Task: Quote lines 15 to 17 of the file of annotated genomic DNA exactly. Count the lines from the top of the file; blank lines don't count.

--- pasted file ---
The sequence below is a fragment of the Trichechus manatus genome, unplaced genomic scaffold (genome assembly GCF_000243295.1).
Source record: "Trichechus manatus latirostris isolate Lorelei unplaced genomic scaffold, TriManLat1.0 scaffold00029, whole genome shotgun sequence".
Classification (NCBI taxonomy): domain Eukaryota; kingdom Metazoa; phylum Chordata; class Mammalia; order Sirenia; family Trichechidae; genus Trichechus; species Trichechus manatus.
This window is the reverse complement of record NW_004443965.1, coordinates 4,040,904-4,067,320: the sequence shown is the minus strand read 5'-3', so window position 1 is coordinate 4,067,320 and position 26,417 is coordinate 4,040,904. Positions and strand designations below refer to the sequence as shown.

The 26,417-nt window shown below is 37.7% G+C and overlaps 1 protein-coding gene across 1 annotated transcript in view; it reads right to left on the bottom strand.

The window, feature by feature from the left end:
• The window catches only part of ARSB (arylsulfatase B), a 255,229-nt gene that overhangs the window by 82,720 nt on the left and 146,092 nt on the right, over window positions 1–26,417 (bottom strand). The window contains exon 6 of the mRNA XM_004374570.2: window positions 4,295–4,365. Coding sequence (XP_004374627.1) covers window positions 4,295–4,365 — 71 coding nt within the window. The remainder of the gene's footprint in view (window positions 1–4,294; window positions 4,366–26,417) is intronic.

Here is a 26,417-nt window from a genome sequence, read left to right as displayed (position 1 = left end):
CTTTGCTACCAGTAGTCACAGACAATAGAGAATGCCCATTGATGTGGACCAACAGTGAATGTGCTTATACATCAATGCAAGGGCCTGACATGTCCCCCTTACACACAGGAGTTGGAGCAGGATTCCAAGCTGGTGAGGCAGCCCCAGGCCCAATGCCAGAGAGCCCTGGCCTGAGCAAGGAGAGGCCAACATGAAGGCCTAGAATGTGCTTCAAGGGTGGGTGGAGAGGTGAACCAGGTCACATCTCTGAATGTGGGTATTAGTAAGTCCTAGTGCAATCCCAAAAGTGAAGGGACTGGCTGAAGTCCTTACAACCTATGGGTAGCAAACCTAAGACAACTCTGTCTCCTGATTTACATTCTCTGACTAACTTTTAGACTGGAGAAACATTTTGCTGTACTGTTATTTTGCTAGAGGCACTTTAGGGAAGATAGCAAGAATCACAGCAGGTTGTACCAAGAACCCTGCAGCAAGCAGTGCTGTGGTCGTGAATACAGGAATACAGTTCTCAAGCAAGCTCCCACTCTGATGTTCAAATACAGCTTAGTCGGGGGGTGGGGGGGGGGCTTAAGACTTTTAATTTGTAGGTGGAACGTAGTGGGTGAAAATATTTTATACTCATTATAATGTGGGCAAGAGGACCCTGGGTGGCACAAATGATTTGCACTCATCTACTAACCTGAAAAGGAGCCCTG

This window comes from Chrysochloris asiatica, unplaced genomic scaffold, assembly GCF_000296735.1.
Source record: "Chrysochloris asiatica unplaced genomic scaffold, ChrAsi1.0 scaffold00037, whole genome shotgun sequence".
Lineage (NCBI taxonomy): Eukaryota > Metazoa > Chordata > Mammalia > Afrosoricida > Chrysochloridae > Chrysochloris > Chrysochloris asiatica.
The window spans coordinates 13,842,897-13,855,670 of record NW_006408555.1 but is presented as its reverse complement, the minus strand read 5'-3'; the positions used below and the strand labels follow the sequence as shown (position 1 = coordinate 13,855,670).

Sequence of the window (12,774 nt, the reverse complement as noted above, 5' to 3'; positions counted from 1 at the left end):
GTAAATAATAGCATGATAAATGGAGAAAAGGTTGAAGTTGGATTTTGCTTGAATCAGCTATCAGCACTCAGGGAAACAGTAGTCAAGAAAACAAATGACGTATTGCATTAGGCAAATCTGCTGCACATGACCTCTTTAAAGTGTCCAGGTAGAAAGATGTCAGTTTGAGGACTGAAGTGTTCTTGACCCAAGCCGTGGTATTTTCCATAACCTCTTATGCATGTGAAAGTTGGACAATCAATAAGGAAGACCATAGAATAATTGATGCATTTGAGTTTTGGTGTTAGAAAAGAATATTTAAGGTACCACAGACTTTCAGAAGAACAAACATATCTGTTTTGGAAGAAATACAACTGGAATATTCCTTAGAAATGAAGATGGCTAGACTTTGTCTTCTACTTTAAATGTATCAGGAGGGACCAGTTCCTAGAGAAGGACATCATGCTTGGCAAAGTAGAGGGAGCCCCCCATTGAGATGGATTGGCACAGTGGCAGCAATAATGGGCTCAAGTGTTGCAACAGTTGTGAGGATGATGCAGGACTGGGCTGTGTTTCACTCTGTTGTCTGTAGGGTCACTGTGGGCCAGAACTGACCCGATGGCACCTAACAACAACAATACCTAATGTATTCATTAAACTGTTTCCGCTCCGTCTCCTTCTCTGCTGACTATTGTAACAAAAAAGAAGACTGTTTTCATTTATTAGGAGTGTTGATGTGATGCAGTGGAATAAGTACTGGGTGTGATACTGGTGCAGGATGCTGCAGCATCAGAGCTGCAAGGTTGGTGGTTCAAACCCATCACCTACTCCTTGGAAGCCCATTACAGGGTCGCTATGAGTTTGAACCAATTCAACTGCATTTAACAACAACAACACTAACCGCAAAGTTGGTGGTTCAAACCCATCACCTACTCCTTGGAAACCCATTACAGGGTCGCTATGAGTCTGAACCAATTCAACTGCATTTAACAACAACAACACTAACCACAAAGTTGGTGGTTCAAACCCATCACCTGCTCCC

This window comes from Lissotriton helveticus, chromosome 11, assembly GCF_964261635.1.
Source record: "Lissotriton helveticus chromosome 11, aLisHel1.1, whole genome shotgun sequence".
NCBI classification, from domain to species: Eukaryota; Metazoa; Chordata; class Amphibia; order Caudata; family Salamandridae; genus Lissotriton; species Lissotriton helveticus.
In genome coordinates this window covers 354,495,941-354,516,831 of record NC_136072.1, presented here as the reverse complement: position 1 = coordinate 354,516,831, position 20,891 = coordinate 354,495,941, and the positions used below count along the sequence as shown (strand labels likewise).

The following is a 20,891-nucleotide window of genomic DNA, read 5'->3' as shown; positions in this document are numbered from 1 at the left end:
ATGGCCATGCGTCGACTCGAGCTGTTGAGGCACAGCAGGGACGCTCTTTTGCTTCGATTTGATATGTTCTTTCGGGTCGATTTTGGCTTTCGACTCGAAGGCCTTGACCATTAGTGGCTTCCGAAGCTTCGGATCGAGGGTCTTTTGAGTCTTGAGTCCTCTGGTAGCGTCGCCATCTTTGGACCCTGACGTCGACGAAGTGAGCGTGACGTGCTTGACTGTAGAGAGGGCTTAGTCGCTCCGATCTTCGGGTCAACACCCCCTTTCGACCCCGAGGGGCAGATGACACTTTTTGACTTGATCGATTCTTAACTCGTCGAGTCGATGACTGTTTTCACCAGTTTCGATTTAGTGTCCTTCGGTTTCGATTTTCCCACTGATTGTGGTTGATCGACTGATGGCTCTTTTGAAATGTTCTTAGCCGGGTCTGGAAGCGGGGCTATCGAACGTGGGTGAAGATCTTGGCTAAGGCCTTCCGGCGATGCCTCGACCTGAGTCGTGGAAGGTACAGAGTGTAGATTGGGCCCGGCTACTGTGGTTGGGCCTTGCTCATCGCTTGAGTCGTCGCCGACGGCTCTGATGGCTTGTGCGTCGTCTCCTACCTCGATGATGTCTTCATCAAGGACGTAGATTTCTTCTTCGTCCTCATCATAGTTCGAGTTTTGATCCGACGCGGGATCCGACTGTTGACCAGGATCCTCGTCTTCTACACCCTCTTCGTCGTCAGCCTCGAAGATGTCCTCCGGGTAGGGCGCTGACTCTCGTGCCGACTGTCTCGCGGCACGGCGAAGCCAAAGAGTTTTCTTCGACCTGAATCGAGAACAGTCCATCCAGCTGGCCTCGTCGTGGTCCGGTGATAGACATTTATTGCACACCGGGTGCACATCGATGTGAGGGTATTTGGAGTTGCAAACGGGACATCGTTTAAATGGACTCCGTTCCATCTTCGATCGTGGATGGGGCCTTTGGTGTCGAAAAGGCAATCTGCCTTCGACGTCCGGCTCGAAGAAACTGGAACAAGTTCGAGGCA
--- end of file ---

GTAAATAATAGCATGATAAATGGAGAAAAGGTTGAAGTTGGATTTTGCTTGAATCAGCTATCAGCACTCAGGGAAACAGTAGTCAAGAAAACAAATGACGTATTGCATTAGGCAAATCTGCTGCACATGACCTCTTTAAAGTGTCCAGGTAGAAAGATGTCAGTTTGAGGACTGAAGTGTTCTTGACCCAAGCCGTGGTATTTTCCATAACCTCTTATGCATGTGAAAGTTGGACAATCAATAAGGAAGACCATAGAATAATTGATGCATTTGAGTTTTGGTGTTAGAAAAGAATATTTAAGGTACCACAGACTTTCAGAAGAACAAACATATCTGTTTTGGAAGAAATACAACTGGAATATTCCTTAGAAATGAAGATGGCTAGACTTTGTCTTCTACTTTAAATGTATCAGGAGGGACCAGTTCCTAGAGAAGGACATCATGCTTGGCAAAGTAGAGGGAGCCCCCCATTGAGATGGATTGGCACAGTGGCAGCAATAATGGGCTCAAGTGTTGCAACAGTTGTGAGGATGATGCAGGACTGGGCTGTGTTTCACTCTGTTGTCTGTAGGGTCACTGTGGGCCAGAACTGACCCGATGGCACCTAACAACAACAATACCTAATGTATTCATTAAACTGTTTCCGCTCCGTCTCCTTCTCTGCTGACTATTGTAACAAAAAAGAAGACTGTTTTCATTTATTAGGAGTGTTGATGTGATGCAGTGGAATAAGTACTGGGTGTGATACTGGTGCAGGATGCTGCAGCATCAGAGCTGCAAGGTTGGTGGTTCAAACCCATCACCTACTCCTTGGAAGCCCATTACAGGGTCGCTATGAGTTTGAACCAATTCAACTGCATTTAACAACAACAACACTAACCGCAAAGTTGGTGGTTCAAACCCATCACCTACTCCTTGGAAACCCATTACAGGGTCGCTATGAGTCTGAACCAATTCAACTGCATTTAACAACAACAACACTAACCACAAAGTTGGTGGTTCAAACCCATCACCTGCTCCC

This window comes from Lissotriton helveticus, chromosome 11, assembly GCF_964261635.1.
Source record: "Lissotriton helveticus chromosome 11, aLisHel1.1, whole genome shotgun sequence".